I don’t hate garage/tag/rummage sales and I don’t hate gently used clothes from well-dressed women my size/style who so kindly sell them to me for pennies on the dollar.
In fact, I love those things.
Which is why I had to stop.
I banned myself from garage sales.
I grew up going to garage sales. A lot. As one of five kids, we played outside and we got things dirty and we didn’t know how to take care of our clothes.
I, in particular, stained at least one smiley-face t-shirt (oh, hey 90’s kids!) with grape juice from lunch at school, so heaven knows it gave my mom hives thinking of paying more than $10 for a shirt I’d ruin. (You’d think this would only apply to elementary school, but you’re wrong — I’ve been a klutz as long as I can remember.)
For even more background than what you’re looking for, I was a middle-schooler with long legs and a tiny tiny waist. Jeans were hard to find, so if a garage sale had one pair that’d fit, they’d often have more — jackpot!
Over time, I got used to wearing clothes that had once belonged to someone else. It doesn’t bother me if the clothes look nice and they're coming from a clean home.
In college, one of my best friends begged me to teach her how "to garage sale” (like, as a verb).
I was honored.
I know how to look at a rack of clothes and find the gem. Whether it’s the pattern, texture or color, I can spot a solid piece in seconds. I pass through the rack quickly, only stopping when something valuable catches my eye.
It takes practice. I’m good at it. I learned it from my momma.
But a couple years ago, I stopped. I had to.
Simply put, it was costing me a fortune when I’d leave my house on Saturday mornings to go through other peoples’ treasures, giving over my cash and taking home lots of space-sucking clothes I really didn’t need.
Sure, it was a good deal, but many times I wasn’t sure they’d fit or what my style was in general. For my pocketbook and my undefined personal style, there was a point when I thought it was better if I just stayed home.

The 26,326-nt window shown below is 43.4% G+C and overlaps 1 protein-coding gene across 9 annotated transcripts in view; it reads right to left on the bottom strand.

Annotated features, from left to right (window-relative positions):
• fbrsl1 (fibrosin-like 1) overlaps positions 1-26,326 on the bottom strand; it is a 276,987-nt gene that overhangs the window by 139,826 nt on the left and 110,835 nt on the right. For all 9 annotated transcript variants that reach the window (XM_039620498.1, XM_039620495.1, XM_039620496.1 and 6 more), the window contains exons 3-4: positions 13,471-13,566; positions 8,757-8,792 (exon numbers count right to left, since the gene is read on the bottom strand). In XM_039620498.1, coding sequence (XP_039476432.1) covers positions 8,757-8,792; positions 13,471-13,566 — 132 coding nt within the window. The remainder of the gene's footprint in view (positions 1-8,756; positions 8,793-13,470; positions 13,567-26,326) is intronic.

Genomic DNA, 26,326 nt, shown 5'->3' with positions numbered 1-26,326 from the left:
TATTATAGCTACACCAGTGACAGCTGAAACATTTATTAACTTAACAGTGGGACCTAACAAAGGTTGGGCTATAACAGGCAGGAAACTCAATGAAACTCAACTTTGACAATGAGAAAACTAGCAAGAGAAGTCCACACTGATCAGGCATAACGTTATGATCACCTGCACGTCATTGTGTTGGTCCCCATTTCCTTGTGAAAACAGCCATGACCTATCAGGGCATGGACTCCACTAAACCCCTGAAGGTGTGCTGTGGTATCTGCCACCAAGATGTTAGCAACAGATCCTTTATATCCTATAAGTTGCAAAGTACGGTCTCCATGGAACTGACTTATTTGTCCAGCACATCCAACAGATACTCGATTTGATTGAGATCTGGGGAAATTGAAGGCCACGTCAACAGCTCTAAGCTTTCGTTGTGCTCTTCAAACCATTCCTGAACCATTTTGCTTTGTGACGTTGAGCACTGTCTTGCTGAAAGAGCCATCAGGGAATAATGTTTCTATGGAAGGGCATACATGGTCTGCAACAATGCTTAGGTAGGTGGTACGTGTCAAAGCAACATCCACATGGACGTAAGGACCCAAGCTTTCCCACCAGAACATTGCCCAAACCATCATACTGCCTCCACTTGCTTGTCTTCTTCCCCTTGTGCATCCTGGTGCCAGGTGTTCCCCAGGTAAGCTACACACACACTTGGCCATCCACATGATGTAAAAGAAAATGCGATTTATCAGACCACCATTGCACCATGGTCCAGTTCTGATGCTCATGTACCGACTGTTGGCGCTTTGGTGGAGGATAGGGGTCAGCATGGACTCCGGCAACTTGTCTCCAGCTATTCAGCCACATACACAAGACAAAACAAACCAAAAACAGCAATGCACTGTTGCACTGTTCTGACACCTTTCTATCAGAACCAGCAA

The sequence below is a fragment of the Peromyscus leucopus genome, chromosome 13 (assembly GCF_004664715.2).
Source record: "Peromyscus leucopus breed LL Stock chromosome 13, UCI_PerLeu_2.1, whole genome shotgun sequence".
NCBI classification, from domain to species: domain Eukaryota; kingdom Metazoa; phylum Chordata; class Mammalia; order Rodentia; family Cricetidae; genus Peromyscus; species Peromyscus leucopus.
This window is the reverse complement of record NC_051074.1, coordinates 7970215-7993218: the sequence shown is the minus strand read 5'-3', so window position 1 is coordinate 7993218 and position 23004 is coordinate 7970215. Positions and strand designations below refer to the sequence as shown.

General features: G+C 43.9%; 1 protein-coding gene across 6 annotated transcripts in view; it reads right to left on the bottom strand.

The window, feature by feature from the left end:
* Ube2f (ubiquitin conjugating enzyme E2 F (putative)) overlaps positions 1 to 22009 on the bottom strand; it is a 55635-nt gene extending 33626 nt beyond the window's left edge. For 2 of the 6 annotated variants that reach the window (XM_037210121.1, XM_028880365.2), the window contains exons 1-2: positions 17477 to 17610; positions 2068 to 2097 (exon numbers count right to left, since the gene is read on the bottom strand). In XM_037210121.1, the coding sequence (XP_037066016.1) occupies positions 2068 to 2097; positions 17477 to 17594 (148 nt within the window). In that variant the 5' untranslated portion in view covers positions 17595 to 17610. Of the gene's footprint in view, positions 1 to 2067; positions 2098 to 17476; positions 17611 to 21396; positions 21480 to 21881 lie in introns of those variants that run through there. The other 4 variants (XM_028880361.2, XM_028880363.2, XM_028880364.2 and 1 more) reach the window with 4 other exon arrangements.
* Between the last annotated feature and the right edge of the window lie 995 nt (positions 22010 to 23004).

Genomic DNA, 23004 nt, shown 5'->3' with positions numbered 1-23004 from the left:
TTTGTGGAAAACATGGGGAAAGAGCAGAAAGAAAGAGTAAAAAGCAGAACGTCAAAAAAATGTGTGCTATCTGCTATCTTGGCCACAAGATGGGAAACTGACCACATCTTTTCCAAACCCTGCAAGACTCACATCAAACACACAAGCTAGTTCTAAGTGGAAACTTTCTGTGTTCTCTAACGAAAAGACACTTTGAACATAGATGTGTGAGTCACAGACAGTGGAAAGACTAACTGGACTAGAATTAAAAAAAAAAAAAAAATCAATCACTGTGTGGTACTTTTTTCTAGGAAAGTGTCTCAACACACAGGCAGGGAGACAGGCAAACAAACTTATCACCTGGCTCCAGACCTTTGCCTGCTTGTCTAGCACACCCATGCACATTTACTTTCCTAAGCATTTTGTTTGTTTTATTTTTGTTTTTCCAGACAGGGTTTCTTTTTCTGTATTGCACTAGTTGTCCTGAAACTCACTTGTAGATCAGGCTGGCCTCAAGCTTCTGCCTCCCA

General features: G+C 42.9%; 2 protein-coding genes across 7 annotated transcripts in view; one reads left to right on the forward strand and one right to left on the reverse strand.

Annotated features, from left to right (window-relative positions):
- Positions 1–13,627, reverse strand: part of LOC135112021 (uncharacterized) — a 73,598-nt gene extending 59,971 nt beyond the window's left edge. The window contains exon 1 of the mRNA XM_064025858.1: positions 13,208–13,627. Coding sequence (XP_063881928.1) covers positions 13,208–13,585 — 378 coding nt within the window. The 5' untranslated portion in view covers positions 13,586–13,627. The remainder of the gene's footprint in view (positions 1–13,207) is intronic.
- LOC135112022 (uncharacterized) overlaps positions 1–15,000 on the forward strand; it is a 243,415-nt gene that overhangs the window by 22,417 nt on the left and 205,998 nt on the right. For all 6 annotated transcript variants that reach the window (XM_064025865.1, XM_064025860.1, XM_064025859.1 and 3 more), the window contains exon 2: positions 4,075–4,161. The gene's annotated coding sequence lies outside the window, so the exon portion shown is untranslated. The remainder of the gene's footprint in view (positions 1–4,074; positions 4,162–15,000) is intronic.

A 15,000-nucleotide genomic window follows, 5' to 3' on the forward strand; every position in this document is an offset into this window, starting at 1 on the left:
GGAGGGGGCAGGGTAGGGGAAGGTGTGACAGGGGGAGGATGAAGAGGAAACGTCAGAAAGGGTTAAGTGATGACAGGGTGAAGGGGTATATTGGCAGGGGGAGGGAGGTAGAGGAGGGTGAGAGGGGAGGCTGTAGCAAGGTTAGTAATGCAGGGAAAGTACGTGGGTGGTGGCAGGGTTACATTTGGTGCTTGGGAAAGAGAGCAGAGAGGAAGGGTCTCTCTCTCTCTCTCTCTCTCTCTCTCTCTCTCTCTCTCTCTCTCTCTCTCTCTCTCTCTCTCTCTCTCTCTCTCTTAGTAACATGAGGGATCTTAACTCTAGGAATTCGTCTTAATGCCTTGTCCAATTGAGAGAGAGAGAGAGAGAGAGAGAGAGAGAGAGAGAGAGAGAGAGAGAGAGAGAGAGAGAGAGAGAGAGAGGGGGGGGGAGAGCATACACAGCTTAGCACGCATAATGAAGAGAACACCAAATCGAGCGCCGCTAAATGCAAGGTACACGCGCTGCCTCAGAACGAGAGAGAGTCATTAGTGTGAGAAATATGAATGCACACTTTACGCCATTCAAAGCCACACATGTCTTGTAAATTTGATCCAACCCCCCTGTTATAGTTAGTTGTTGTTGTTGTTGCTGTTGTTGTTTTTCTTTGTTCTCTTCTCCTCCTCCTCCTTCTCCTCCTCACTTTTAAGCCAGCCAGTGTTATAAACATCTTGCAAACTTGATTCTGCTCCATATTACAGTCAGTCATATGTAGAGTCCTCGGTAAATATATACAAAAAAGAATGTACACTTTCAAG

So I did. I stayed home. I ignored signs on the road — I just kept driving.
It was a good lesson in wants/needs and space/fullness. I struggled even liking the clothes I did have in my closet; many of them hung untouched in my clothes for months and months. It was a waste!
In the last year, I’ve taken an interest in the capsule wardrobe theory (as seen/promoted/tried/tested by half of Pinterest).
I never set any rules for my wardrobe other than to only keep/purchase clothes that make me feel good wearing them. Sounds simple, but my big problem was that I had been acquiring clothes for years and years and never getting rid of any.
My closet had become a mausoleum of years past — high school, early college, the years I worked at Old Navy…
It was a matter of saying to myself, “I’m only going to buy clothes that make me feel good, fashionable, practical and flattering."
I cleared out my wardrobe. I took SO many loads to the local donation center.
I was embarrassed.
I felt awful at first, then I felt awesome.
Everything left in my house made me feel great when I wore them. My clothes no longer dictated my mornings of grudging outfit choices and lame self-esteem. I gained a new self.
Last weekend, I went to a friend’s garage sale. I know I’ll always find things I like there. I bought a armful of clothes for $5.25. I know they’ll work well in my wardrobe and they support my newly-defined style.
And I’m totally fine not going to every garage sale. It’s a matter of self-control and knowing what I want.
But I will admit: garage sales are a steal and I love them still. Now I just love them with less frequency. And my bank account appreciates that.
What are some limits you choose to place on your time, money or energy?
Related: Choose Your Own Adulthood